Take the morning commute example. The train driver may have been well-intentioned, endeavouring to keep the customers regularly updated. However, the explanation given served no real benefit to passengers. Had the train driver taken responsibility for the delay on behalf of the wider transport network in which they operated – apologising for the delays while the station was refurbished in order to offer a much improved customer travelling experience – passenger perceptions may have been quite different.

We see similar situations across industry sectors, where a lack of clear alignment and connection between functions, freelancers and franchises results in silo working and a culture of blame over collaboration. While each group may believe that they are delivering the best possible customer service, client experience or business outcomes, they may in fact be missing the bigger picture.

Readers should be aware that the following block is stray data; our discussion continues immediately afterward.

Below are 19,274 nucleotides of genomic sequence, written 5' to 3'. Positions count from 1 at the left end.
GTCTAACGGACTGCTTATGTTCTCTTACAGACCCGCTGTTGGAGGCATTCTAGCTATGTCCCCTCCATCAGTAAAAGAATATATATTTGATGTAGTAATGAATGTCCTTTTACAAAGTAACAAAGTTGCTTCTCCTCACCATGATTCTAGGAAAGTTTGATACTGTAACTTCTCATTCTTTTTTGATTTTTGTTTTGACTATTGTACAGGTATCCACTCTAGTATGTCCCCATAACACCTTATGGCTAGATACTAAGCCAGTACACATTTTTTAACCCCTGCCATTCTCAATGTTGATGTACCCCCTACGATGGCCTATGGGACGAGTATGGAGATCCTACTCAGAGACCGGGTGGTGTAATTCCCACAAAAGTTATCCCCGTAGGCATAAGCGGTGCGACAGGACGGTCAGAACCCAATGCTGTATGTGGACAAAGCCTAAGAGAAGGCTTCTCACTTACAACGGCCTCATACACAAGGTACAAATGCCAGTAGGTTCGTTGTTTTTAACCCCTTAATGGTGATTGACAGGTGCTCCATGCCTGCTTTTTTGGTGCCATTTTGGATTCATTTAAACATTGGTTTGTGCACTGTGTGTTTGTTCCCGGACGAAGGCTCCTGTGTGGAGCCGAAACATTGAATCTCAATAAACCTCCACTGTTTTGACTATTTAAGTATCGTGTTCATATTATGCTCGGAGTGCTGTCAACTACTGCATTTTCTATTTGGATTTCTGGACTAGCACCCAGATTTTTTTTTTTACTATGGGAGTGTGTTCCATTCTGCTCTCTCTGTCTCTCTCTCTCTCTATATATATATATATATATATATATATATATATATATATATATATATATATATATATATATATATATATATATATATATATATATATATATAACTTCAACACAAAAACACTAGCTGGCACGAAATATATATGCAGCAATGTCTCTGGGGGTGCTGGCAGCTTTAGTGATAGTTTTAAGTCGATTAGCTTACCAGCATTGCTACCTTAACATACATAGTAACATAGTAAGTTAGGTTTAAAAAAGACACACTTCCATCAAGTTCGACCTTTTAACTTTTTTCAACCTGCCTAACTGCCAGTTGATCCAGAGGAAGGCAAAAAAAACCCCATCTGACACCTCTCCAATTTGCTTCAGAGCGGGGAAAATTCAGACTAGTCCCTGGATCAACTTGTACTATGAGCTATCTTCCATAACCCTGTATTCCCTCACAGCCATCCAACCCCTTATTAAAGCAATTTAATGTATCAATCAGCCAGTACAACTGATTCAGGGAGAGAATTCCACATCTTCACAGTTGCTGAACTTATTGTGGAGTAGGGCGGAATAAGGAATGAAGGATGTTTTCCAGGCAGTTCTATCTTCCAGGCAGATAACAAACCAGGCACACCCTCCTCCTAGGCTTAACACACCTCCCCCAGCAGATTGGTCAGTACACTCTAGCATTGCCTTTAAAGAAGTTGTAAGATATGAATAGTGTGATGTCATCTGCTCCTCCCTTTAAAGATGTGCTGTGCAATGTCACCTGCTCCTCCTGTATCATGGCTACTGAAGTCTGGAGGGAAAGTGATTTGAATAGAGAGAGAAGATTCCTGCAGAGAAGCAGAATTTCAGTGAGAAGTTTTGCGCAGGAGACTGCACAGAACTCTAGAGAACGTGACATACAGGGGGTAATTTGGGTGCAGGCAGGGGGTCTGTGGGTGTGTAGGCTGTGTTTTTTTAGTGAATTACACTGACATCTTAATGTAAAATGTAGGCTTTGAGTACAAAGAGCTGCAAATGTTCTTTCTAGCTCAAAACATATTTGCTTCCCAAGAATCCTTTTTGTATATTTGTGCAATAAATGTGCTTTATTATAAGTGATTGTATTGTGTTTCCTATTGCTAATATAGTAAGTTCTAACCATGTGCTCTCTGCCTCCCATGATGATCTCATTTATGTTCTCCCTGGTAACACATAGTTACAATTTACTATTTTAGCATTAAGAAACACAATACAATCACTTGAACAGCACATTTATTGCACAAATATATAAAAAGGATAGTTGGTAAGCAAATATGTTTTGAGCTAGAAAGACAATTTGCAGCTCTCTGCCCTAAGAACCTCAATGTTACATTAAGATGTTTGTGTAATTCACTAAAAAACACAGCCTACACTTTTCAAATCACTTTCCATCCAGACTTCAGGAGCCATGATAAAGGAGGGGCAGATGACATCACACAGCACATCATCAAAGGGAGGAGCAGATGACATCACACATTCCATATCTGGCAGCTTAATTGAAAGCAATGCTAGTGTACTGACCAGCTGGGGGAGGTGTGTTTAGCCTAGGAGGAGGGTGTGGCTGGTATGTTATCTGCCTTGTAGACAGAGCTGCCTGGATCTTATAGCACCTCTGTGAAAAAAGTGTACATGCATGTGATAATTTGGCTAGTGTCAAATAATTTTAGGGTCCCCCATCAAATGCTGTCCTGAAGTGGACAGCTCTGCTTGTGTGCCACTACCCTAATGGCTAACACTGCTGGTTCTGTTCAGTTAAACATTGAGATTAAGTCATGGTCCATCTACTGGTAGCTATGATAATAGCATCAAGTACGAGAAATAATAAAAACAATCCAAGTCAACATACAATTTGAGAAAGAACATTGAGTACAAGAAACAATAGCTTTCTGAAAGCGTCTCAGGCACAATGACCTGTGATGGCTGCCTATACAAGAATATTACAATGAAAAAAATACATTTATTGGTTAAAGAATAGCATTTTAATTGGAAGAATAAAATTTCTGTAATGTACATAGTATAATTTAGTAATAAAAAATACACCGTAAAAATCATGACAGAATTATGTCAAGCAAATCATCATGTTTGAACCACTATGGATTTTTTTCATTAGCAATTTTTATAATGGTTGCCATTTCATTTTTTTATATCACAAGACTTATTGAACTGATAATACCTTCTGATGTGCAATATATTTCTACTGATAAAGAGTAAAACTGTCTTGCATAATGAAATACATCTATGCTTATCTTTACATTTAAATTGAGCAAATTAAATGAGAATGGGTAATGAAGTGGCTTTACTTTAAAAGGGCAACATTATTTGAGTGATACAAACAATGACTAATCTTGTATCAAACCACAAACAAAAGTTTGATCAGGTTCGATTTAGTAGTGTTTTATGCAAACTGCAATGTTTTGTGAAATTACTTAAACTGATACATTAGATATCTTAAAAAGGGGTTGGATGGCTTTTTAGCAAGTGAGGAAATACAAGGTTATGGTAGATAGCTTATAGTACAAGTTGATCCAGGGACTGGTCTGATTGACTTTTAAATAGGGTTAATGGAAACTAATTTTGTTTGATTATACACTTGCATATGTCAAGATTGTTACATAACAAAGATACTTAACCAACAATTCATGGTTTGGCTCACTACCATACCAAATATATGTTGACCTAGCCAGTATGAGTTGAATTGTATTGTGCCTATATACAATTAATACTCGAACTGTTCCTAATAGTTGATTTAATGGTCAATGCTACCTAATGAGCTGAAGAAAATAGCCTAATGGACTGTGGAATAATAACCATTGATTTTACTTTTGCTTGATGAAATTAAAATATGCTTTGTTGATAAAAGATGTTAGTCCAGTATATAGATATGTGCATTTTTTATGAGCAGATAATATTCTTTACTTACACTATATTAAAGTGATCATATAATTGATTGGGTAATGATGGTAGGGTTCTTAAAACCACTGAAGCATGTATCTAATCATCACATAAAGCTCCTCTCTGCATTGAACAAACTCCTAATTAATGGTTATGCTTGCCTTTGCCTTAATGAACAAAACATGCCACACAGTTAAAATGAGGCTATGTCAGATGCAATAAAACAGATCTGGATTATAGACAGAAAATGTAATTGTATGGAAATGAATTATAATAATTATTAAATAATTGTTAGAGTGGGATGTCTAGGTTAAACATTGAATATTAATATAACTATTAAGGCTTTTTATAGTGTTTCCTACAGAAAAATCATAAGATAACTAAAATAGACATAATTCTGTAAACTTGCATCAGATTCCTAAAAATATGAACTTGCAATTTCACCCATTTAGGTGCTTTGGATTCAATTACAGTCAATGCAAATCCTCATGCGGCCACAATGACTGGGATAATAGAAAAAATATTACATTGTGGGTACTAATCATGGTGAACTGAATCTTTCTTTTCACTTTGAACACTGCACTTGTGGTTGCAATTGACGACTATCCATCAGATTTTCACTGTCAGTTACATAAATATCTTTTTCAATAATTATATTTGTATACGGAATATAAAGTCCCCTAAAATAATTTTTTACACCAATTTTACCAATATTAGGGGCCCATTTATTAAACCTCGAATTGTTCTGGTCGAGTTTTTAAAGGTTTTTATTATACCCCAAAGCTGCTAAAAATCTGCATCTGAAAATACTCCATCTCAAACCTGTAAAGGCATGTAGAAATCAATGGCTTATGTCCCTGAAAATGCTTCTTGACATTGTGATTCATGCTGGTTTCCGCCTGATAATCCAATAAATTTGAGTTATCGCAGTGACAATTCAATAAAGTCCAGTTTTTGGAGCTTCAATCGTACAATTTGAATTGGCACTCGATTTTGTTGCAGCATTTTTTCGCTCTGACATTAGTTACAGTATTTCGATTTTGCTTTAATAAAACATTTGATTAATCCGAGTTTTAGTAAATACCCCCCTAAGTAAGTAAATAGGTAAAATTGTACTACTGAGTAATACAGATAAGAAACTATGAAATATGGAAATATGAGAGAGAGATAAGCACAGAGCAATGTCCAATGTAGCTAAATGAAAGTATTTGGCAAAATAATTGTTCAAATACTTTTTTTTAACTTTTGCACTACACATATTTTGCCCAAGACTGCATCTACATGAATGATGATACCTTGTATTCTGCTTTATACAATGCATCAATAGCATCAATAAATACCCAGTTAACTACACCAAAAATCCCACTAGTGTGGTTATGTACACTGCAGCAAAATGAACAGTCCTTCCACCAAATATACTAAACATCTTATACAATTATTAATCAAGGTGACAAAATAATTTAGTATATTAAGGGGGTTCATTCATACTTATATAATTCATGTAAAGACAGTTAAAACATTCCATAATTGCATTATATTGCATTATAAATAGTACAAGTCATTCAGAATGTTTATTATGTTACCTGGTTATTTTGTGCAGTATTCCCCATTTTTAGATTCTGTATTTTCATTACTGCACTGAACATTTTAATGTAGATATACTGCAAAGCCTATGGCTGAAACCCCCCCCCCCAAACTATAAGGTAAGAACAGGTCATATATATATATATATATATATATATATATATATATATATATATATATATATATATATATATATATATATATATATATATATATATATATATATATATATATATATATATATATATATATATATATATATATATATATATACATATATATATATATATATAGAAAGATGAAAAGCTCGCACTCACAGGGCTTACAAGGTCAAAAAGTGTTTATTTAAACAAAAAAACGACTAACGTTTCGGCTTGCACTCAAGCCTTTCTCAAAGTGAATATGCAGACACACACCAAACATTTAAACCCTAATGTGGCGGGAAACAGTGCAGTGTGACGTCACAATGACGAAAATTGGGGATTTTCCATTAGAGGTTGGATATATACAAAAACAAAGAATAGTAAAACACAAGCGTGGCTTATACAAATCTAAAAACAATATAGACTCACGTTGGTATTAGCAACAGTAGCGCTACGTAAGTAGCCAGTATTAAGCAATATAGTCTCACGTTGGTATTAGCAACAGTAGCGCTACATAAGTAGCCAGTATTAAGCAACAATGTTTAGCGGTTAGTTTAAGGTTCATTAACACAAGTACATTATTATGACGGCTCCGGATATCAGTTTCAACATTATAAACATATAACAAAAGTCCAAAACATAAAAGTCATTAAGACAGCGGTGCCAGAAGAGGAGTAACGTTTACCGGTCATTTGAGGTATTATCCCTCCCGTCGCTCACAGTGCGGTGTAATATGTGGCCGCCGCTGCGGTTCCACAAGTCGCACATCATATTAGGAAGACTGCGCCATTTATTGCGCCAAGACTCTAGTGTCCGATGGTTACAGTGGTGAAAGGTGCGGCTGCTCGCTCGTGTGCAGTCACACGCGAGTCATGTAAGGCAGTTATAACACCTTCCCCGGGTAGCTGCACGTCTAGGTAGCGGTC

High-performing organisations demonstrate effective cross-group working in order to deliver bigger, better results. And as the growth of virtual working, use of freelance resource and re-structuring of organisations continue, the need to break down the barriers to collaboration becomes increasingly important.

Creating a culture of collaboration provides a clear competitive advantage. It’s the glue holding the organisations together, inspiring loyalty in employees and encouraging teamwork. This is particularly important within complex organisations, and when high-performance delivery requires many different parts of the system to work together in harmony.

Culture change isn’t easy, but it can be achieved. It also won’t happen overnight. Organisations embarking on this journey have to be committed to making change happen step by step, which requires a shift in attitudes and behaviours over time. This commitment must start at the top.